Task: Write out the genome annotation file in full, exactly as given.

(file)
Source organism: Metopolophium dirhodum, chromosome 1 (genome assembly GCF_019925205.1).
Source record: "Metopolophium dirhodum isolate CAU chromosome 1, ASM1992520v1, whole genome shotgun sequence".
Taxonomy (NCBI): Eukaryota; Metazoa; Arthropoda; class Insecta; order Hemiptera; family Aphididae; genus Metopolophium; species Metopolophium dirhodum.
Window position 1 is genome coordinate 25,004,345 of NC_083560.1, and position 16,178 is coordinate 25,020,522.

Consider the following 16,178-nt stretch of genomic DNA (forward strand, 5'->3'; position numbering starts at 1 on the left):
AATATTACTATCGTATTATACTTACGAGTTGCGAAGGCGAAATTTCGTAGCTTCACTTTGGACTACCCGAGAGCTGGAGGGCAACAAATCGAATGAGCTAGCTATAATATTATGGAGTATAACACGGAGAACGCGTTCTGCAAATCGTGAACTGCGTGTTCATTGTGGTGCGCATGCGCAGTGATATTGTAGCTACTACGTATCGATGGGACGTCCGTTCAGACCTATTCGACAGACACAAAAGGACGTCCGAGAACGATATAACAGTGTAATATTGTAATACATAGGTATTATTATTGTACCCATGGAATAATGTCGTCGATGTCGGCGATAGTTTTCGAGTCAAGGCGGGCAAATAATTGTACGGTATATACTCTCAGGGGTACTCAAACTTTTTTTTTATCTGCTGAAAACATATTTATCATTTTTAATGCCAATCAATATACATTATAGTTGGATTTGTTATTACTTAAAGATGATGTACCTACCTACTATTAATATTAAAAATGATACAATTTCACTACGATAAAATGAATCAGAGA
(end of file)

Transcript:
Source organism: Metopolophium dirhodum, chromosome 1 (genome assembly GCF_019925205.1).
Source record: "Metopolophium dirhodum isolate CAU chromosome 1, ASM1992520v1, whole genome shotgun sequence".
Taxonomy (NCBI): Eukaryota; Metazoa; Arthropoda; class Insecta; order Hemiptera; family Aphididae; genus Metopolophium; species Metopolophium dirhodum.
Window position 1 is genome coordinate 25,004,345 of NC_083560.1, and position 16,178 is coordinate 25,020,522.

Consider the following 16,178-nt stretch of genomic DNA (forward strand, 5'->3'; position numbering starts at 1 on the left):
AATATTACTATCGTATTATACTTACGAGTTGCGAAGGCGAAATTTCGTAGCTTCACTTTGGACTACCCGAGAGCTGGAGGGCAACAAATCGAATGAGCTAGCTATAATATTATGGAGTATAACACGGAGAACGCGTTCTGCAAATCGTGAACTGCGTGTTCATTGTGGTGCGCATGCGCAGTGATATTGTAGCTACTACGTATCGATGGGACGTCCGTTCAGACCTATTCGACAGACACAAAAGGACGTCCGAGAACGATATAACAGTGTAATATTGTAATACATAGGTATTATTATTGTACCCATGGAATAATGTCGTCGATGTCGGCGATAGTTTTCGAGTCAAGGCGGGCAAATAATTGTACGGTATATACTCTCAGGGGTACTCAAACTTTTTTTTTATCTGCTGAAAACATATTTATCATTTTTAATGCCAATCAATATACATTATAGTTGGATTTGTTATTACTTAAAGATGATGTACCTACCTACTATTAATATTAAAAATGATACAATTTCACTACGATAAAATGAATCAGAGA